Arizona Cardinals quarterback Carson Palmer (3) throws during the first half against the Green Bay Packers.
Arizona Cardinals quarterback Carson Palmer (3) throws during the first half against the Green Bay Packers. (The Associated Press)

TEMPE, ARIZ. — His first playoff victory as an NFL head coach behind him, Arizona's Bruce Arians turned his attention to Carolina and the challenge of facing the powerful Panthers on the road.

"It's kind of like back in college, getting ready for the wishbone," Arians said on Monday.

"You don't see the quarterback in this league run (with that) power very often. So they give you so many different, unique sets that you have to account for."

Basically, a team has to defend two running backs, and trying to tackle Cam Newton, Arians said, is like trying to take down a tight end.

Plus Newton is "throwing the ball down the field extremely accurately right now, and (with) a lot of confidence," Arians said.

Arians called Newton "a very special guy and the things you can do with him, because he's so big and strong, you don't have to worry about getting hurt running the football with him."

The Cardinals plan a 30-play walk-through on Tuesday, then a regular practice schedule the next three days in advance of Sunday's NFC championship game.

Asked what impressed him most about the Panthers' 31-24 victory over Seattle on Sunday, Arians said, "how fast they started — the passion, the energy they came out with."

Carolina took a 31-0 halftime lead, but had to hold off a Seahawks' second-half surge.

The Cardinals, meanwhile, persevered through a bizarre series of events to pull out a 26-20 overtime victory over Green Bay on Saturday night, setting up a matchup of the top two seeds in the NFC this weekend.


Aaron Rodgers completed what amounted to two desperation passes to Jeff Janis in the final minute, one a 60-yard gain on fourth-and-20 from the Packers 4-yard line, followed by a 41-yarder to tie the game on the final play of regulation.

Then came the coin flip, repeated because it didn't flip the first time, and Arizona won the toss.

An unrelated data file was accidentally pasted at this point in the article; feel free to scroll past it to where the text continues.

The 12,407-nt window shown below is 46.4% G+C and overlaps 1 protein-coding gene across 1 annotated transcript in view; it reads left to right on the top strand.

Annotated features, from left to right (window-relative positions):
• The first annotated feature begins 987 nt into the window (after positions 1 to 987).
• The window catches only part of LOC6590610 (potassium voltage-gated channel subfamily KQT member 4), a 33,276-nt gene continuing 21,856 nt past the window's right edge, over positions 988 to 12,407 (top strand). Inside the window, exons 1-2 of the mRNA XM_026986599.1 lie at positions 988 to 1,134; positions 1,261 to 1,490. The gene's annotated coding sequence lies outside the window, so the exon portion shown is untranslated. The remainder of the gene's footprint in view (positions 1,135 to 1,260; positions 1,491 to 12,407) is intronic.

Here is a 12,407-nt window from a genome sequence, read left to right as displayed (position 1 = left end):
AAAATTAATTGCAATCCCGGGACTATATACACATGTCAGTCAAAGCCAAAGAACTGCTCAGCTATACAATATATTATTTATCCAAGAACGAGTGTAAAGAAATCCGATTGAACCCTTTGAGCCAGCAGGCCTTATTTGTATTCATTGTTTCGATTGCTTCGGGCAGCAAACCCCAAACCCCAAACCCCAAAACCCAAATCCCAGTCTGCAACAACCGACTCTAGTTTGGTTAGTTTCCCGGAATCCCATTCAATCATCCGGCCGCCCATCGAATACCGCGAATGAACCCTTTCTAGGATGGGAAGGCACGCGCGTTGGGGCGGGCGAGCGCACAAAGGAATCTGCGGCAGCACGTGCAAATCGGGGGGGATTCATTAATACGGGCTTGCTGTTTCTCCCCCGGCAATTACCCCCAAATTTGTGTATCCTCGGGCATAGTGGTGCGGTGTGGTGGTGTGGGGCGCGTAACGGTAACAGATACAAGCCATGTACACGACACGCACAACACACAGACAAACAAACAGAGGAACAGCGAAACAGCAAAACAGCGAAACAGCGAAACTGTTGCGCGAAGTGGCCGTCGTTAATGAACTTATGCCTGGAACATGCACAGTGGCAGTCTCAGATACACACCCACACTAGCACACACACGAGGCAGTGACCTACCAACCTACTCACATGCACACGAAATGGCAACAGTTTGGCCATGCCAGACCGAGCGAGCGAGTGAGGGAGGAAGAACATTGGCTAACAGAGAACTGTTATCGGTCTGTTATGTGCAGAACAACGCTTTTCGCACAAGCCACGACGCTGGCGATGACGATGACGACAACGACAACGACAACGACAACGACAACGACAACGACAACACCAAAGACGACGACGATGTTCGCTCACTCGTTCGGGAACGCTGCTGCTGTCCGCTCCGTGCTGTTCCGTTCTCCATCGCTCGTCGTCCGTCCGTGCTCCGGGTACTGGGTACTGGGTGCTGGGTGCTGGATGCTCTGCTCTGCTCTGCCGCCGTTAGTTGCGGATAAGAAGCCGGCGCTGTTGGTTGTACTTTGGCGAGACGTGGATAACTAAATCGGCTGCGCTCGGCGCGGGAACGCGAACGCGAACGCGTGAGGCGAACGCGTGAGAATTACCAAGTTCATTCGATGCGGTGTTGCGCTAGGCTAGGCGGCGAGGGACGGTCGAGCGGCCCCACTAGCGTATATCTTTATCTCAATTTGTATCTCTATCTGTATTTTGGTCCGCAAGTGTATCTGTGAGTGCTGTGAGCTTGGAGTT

"Forty-five or whatever, 50 years, I've been doing it, I ain't never seen it never flip," Arians said.

Larry Fitzgerald took a short pass and bolted downfield for a 75-yard gain on the first play of overtime, then scored two plays later on a 5-yard shovel pass from Carson Palmer to give Arizona the win.

Palmer and Newton will present a contrast in styles.

"One's a classic drop-back player from the pocket," Arians said. "The other is a phenomenal athlete who can throw the football."

Palmer got the first playoff victory of his 13-year NFL career, but he wasn't sharp much of the night.

Arians said he and his quarterback learned "not to be conservative in the first half when you're picking your plays."

The coach allows Palmer to pick a series of favorite plays to run early in every game plan.

"We talked about it," Arians said. "This was a game where he picked a lot of shorter completions early, instead of going for them like we normally do. I think that was part of 'I don't want to screw this up.' Now that we don't have to worry about doing that anymore, we can go back to being ourselves."

For the second game in a row, the Cardinals had trouble running the ball, gaining just 40 yards on 19 attempts. Arians put the blame on the offensive line, saying there weren't many holes for David Johnson to run through.

Arians knows all about the concerns that have been expressed about the condition of the playing field at Carolina, but he was having none of it.

"I don't care if we're playing in a parking lot," he said. "It's the championship — be aware of it and have the proper shoes."

Notes: Arians said there were no injuries of significance in the Green Bay game. ... The Cardinals are 7-1 on the road this season. ... Fitzgerald's 176 yards receiving are a franchise postseason record, breaking the record of 166 he set at Carolina in the divisional round of the 2008 season.